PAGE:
Connecting Yantai and Duisburg, the service initially will operate on a limited schedule, but RZD chief executive Vyacheslav Valentik expects it to become regular by the start of Q4.

“Our cooperation with Yantai station is developing rapidly – just a month ago we launched a service to Moscow, and today we present a transit route to Germany,” he said.

“There is no doubting its successful development… Shandong ranks third in the GDP ranking of provinces in China. It is an industrial region with a high level of production and consumption, which gives us a good chance to work out the issue of reverse loading of transit trains.”

The inaugural service arrived in the German city, after a 19-day transit, on 14 August, carrying auto parts, electrical components and household products.

The carrier said the service was available to a “wide range” of shippers, with further new routes due this month: “The service will be launched on the new route from Jinan City, Shandong Province to Budapest,” it said.

“Now, RZD Logistics has container trains from various cities of the Shandong province to Moscow, St. Petersburg, Perm, Minsk and Duisburg.”

The operator has undergone a rash of expansion in recent months, last month launching a service to ship boxes from Korea to Europe via the Trans-Siberian Railway.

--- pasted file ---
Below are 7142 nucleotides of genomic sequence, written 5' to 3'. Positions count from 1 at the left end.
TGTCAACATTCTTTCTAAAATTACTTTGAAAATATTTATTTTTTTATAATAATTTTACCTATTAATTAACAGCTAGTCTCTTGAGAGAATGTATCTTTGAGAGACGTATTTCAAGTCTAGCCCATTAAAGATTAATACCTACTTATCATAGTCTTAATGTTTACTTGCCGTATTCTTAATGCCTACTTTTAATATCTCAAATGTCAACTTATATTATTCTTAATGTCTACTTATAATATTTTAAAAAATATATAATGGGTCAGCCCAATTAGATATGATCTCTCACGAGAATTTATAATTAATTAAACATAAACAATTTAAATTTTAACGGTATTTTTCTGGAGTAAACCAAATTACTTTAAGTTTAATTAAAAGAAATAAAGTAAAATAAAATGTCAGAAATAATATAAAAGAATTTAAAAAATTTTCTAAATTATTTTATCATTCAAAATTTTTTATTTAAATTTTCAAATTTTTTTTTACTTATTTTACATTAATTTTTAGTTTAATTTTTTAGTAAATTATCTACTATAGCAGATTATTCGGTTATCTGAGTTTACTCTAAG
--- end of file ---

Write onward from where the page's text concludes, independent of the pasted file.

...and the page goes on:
The decision to run the new link followed a trial in June from South Korea’s container hub of Pusan to the Polish rail terminal at Brzeg Dolny.

“Rail delivery is faster than deepsea transport and we offer our clients in the republic of Korea the chance to assess the economical efficiency of the service,” said Mr Valentik. “And the more cargo transported by Trans-Siberian land bridge, the more affordable the service is.”

Also last month, RZD and subsidiary Far East Land Bridge rolled out a container route between Moscow and Yantai.

Sales director at RZD Olga Stepanova said: “We try to find solutions that will meet the needs of our customers. At Yantai it is convenient to consolidate cargo from all over Shandong province, one of the most industrialised in China.

“It is also successfully connected to the sea terminal, with which we also plan to group and ship to Russia and Europe from other countries in the Asia-Pacific region.”

Source: The Loadstar

red cross

Carriers to fine rogue shippers for misdeclared goods in containers

Carriers are cracking down on rogue shippers by threatening significant financial penalties for misdeclared shipments, following a series of vessel fires.

Evergreen was first out of the gates announcing fines, ranging from $4,000 to $35,000, for misdeclarations (see below), with Hapag-Lloyd and OOCL following suit.